“The Nust-Innovation Technology Centre (ITEC) will be a platform from which to gather information about new innovations.
“Then strategic decisions can be made to approach the owners of those innovations and explore possibilities for collaborative research agreements to bring the innovation in,” said Professor Stanley Kowalski, director of the International Technology Transfer Institute at the University of New Hampshire’s School of Law.
Kowalski mentored Zimbabwean lecturer Aleck Ncube during the latter’s time as a Fulbright fellow in the United States, where they discussed the concept of ITEC. If formed, ITEC would be the first full-fledged Technology Transfer Office (TTO) in Zimbabwe.
He visited Zimbabwe under the auspices of the World Intellectual Property (WIPO) Developmental Agenda for Developing countries.
He conducted lectures on Patent Information Searches and Patent Databases. Professor Kowalski was also one of the keynote speakers at Harare’s recently held African Regional Intellectual Property Organisation (ARIPO) week-long workshop that attracted representatives from 16 countries in Africa.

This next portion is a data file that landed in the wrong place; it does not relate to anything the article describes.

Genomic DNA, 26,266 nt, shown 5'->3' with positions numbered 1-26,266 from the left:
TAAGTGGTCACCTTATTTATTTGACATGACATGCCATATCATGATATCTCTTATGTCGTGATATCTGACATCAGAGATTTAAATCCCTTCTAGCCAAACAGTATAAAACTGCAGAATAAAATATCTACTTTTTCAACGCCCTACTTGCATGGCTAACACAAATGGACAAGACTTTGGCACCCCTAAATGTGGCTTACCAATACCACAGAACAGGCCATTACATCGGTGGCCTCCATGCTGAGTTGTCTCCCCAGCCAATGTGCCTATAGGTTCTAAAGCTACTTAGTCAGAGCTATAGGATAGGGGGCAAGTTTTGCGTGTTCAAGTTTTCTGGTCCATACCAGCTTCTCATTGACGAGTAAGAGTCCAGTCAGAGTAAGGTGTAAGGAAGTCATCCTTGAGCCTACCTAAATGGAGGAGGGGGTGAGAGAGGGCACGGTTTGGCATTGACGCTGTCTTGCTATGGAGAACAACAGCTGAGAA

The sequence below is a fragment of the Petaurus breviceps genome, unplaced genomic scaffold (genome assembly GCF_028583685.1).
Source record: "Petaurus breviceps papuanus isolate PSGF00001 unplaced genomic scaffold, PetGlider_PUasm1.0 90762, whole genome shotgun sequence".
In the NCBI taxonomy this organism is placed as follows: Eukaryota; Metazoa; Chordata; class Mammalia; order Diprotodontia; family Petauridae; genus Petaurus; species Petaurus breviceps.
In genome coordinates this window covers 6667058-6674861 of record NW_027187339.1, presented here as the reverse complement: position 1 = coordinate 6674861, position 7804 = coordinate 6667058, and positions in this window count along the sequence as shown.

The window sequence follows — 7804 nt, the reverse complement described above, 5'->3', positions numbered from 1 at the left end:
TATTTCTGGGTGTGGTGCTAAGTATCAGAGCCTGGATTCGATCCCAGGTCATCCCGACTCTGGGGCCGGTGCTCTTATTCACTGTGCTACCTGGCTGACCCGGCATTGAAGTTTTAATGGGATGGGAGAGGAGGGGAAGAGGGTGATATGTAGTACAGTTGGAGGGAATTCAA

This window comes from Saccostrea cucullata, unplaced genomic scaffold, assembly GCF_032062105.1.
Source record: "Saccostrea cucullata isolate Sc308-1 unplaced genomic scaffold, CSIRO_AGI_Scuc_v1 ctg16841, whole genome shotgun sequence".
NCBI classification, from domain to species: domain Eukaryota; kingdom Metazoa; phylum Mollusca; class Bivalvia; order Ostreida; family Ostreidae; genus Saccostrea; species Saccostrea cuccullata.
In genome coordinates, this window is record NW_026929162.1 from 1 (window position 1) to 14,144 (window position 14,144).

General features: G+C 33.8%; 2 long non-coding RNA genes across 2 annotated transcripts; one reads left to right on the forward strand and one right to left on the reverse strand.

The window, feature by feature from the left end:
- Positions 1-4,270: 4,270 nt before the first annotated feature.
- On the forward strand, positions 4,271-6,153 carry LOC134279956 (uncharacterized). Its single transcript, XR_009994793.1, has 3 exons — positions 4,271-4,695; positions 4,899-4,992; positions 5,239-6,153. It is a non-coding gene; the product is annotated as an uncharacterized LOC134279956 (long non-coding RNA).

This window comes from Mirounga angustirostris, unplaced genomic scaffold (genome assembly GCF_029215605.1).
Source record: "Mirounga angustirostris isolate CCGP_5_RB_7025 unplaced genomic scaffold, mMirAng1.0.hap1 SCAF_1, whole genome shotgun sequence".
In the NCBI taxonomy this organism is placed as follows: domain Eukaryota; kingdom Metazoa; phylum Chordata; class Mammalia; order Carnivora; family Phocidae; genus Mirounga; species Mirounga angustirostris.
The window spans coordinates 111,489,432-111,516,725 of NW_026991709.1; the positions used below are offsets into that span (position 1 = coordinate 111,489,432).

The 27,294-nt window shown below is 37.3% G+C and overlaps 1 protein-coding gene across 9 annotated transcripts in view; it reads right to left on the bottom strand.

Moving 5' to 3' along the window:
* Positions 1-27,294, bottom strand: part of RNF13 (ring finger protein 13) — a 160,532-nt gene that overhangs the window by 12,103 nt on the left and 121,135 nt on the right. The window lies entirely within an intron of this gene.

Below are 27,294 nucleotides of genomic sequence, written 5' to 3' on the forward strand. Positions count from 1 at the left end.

Kowalski said while in the US, they had held meetings with international foundations and institutions that expressed interest in helping Zimbabwe become a knowledge-based economy.
“It has worked in other countries like Brazil and India. There is a lot of interest in developing countries, including promoting women to get involved,” said Kowalski.
During his stay in the US, Ncube worked with various universities and institutions working on the subject and hopes to work with other institutions of higher learning to develop a network that would take Zimbabwe towards a knowledge economy.
“Zimbabwe is a small country. We do not want a situation where one university is doing its own thing and another university doing its own thing, so we said we need to establish this innovation center at Nust with branches in other universities… All these universities are coming up with patentable products,” Ncube said.
Ncube said they met with officials in the Ministry of Science and Technology Development and are working with the ministry to formulate a national intellectual property policy for Zimbabwe as the country lags behind countries like Rwanda and Kenya.
Nust established a technology park, Technopark, which has developed several innovations for industry including a timing device for monitoring pay phones and a nanotechnology processor for purifying water. — ZimPAS©.